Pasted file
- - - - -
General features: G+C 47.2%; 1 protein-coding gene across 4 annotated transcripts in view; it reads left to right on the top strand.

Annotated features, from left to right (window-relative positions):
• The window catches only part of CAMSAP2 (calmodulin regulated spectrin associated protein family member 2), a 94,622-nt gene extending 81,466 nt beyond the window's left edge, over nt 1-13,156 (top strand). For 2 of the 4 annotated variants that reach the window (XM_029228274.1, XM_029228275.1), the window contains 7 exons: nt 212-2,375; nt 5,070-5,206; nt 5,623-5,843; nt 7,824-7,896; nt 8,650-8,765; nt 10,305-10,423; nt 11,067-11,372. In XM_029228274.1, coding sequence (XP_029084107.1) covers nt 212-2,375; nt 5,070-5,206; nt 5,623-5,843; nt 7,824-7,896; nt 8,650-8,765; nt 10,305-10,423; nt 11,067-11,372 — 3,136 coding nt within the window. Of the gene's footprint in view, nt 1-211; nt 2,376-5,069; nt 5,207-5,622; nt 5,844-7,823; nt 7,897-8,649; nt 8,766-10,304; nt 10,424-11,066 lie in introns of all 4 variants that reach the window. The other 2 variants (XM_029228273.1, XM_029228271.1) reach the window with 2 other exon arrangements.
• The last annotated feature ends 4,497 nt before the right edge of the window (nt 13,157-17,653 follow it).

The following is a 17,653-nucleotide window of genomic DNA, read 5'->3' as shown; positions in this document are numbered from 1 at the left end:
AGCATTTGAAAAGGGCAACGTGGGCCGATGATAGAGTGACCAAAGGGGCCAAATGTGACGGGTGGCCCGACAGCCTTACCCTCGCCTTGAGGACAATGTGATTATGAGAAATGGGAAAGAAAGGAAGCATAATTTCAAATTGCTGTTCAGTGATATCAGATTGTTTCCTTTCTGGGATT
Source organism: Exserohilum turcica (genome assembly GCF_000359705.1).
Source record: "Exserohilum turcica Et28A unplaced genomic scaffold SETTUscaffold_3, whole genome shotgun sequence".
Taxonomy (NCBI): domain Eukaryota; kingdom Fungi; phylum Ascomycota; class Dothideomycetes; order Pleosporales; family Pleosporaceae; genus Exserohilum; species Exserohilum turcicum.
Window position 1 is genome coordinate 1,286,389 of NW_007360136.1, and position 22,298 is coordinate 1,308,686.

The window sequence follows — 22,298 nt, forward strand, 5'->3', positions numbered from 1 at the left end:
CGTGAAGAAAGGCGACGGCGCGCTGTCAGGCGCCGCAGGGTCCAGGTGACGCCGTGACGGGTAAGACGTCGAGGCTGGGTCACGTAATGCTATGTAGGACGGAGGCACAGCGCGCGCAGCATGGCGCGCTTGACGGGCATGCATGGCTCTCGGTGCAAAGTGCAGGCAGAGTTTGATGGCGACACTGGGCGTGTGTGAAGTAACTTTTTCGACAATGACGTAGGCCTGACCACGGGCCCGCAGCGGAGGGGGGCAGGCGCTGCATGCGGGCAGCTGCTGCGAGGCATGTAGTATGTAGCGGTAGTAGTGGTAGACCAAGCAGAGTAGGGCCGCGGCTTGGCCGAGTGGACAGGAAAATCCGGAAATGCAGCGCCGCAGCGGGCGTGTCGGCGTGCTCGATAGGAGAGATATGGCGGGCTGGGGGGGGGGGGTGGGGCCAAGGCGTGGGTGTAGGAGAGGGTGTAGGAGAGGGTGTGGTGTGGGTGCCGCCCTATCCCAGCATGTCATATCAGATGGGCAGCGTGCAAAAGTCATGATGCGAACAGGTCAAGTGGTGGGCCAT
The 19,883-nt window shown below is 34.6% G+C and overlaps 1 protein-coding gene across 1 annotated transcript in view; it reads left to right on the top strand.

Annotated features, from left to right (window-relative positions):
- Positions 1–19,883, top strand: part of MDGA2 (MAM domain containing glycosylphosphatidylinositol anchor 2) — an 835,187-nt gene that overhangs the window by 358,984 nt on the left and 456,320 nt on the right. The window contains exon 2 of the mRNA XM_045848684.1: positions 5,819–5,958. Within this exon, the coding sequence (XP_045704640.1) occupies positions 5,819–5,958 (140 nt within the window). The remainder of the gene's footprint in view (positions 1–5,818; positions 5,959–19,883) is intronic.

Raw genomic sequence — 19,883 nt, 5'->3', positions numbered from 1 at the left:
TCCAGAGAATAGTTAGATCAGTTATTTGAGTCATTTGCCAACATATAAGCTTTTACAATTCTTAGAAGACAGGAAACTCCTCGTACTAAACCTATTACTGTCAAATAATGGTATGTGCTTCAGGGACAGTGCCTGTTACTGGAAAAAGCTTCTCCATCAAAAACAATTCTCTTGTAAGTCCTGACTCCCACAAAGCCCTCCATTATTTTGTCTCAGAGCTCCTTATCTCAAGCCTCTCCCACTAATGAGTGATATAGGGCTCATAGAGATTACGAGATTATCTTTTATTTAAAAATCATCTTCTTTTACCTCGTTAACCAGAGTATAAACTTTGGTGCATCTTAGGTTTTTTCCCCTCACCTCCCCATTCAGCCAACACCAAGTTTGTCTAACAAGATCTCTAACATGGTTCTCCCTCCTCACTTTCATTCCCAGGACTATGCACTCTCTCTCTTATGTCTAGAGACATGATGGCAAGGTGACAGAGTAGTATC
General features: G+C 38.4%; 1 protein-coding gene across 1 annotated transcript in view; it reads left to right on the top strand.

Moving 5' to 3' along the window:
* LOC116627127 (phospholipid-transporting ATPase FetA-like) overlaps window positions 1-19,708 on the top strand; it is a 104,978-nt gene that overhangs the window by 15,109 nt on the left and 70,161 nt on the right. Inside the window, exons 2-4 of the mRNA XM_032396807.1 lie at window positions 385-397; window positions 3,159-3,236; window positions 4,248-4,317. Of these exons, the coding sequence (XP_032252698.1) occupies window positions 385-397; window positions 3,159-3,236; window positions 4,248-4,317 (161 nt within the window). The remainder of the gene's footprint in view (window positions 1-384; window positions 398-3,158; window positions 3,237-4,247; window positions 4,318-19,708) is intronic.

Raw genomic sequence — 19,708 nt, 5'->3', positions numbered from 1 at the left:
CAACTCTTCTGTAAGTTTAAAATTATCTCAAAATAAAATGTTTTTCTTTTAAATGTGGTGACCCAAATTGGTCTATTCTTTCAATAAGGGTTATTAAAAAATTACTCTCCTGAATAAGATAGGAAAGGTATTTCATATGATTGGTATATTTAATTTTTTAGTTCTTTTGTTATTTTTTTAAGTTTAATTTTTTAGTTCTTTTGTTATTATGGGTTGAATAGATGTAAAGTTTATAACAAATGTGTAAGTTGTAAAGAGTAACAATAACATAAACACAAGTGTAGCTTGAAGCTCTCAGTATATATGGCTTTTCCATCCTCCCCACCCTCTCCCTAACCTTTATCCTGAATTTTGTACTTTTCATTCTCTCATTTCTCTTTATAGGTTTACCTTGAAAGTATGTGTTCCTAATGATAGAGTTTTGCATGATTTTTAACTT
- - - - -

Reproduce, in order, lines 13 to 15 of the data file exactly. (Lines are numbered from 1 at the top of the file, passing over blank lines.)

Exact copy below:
The 19,883-nt window shown below is 34.6% G+C and overlaps 1 protein-coding gene across 1 annotated transcript in view; it reads left to right on the top strand.

Annotated features, from left to right (window-relative positions):
- Positions 1–19,883, top strand: part of MDGA2 (MAM domain containing glycosylphosphatidylinositol anchor 2) — an 835,187-nt gene that overhangs the window by 358,984 nt on the left and 456,320 nt on the right. The window contains exon 2 of the mRNA XM_045848684.1: positions 5,819–5,958. Within this exon, the coding sequence (XP_045704640.1) occupies positions 5,819–5,958 (140 nt within the window). The remainder of the gene's footprint in view (positions 1–5,818; positions 5,959–19,883) is intronic.